The systems by which stocks are traded have also evolved, the second half of the twentieth century having seen the advent of electronic communication networks (ECNs). These are essentially large proprietary computer networks on which brokers can list a certain amount of securities to sell at a certain price (the asking price or "ask") or offer to buy a certain amount of securities at a certain price (the "bid").
Al Hill is one of the co-founders of Tradingsim. He has over 18 years of day trading experience in both the U.S. and Nikkei markets. On a daily basis Al applies his deep skills in systems integration and design strategy to develop features to help retail traders become profitable. When Al is not working on Tradingsim, he can be found spending time with family and friends.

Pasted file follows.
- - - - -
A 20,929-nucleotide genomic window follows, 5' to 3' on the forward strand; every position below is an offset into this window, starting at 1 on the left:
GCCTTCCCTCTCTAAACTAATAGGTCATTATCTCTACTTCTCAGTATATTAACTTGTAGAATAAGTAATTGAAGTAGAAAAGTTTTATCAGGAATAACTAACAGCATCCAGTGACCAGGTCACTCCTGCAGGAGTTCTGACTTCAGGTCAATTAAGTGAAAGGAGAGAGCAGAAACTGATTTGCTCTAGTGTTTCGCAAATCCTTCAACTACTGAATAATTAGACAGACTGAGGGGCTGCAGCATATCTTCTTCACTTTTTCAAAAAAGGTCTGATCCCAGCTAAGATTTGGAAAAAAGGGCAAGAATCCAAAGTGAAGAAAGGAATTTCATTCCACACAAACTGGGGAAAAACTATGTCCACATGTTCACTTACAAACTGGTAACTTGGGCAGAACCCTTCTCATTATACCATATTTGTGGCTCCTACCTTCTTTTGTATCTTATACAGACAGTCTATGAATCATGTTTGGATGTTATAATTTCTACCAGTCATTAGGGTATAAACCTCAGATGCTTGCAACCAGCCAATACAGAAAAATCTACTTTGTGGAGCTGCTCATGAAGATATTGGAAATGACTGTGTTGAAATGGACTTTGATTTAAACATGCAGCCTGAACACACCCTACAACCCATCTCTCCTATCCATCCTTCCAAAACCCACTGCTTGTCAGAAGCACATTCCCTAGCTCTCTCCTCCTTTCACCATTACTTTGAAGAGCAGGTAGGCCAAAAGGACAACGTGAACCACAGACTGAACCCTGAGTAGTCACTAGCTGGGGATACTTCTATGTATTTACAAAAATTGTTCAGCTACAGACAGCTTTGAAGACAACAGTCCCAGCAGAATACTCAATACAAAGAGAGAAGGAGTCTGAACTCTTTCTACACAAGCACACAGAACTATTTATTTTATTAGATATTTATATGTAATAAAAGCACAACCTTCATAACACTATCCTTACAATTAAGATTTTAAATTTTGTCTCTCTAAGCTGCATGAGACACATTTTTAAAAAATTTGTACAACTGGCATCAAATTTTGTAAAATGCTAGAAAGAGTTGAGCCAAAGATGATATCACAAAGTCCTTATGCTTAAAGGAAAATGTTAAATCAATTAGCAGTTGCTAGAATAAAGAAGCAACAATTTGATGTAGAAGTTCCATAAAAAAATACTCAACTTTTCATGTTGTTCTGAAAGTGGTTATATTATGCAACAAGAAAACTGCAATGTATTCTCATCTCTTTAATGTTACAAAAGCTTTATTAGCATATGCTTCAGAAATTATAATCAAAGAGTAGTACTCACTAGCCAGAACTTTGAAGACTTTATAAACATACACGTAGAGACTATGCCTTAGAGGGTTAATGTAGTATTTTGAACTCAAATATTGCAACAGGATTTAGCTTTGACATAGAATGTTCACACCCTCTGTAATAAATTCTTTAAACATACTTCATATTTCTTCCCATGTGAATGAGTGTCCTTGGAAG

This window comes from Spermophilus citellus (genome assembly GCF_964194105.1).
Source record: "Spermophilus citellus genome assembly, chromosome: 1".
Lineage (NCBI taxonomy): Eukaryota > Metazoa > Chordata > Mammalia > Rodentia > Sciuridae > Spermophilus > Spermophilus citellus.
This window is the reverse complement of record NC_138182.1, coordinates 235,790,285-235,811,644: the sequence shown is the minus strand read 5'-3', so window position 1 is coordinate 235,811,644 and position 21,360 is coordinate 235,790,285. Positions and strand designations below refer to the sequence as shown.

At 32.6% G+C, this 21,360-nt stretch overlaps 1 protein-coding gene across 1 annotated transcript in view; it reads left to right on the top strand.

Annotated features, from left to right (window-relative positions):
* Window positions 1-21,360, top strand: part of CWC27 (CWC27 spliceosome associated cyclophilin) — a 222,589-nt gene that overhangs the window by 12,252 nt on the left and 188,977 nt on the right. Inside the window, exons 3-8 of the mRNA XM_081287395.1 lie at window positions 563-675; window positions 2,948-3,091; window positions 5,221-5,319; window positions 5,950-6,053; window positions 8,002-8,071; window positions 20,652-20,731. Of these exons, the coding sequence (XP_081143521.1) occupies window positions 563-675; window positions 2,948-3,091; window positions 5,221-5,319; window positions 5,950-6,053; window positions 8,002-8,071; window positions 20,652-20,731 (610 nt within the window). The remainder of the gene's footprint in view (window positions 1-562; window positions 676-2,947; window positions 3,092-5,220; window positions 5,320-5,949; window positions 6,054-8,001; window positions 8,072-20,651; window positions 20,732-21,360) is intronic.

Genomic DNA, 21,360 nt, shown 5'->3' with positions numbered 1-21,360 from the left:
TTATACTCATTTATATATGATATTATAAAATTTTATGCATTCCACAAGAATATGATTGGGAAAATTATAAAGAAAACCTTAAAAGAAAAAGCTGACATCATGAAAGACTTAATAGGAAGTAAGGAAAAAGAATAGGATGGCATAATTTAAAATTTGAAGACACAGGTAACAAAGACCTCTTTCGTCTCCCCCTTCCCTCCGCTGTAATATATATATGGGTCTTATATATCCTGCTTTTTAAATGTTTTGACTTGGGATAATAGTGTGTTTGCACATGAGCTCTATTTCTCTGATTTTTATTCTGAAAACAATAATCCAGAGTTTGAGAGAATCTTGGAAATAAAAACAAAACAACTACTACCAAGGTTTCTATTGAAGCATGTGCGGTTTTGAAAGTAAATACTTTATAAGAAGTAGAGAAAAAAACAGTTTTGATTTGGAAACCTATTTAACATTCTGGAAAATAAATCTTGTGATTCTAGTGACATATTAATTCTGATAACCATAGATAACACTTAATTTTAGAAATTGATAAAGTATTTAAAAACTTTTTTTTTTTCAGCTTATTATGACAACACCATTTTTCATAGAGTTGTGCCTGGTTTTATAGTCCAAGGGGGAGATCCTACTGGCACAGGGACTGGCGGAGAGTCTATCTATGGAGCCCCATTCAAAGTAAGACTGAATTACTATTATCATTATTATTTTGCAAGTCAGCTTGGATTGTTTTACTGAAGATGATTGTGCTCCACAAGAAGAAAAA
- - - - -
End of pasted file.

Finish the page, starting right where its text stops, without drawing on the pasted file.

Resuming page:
It is important to understand the fundamentals of intraday trading in order to make consistent profits. A good tip is to trade with the current market trend. If the market is falling, sell first and buy later, and vice versa. Make an intraday trade plan and stick to the plan. Set your desired profit and stop-loss limit. Do not be greedy. Instead, book your profits at regular intervals. Maintain stop-loss levels. It helps you to limit your loss if the market does not perform. Also, choose highly liquid shares and trade in a small number of shares at a time, if you are not a seasoned trader.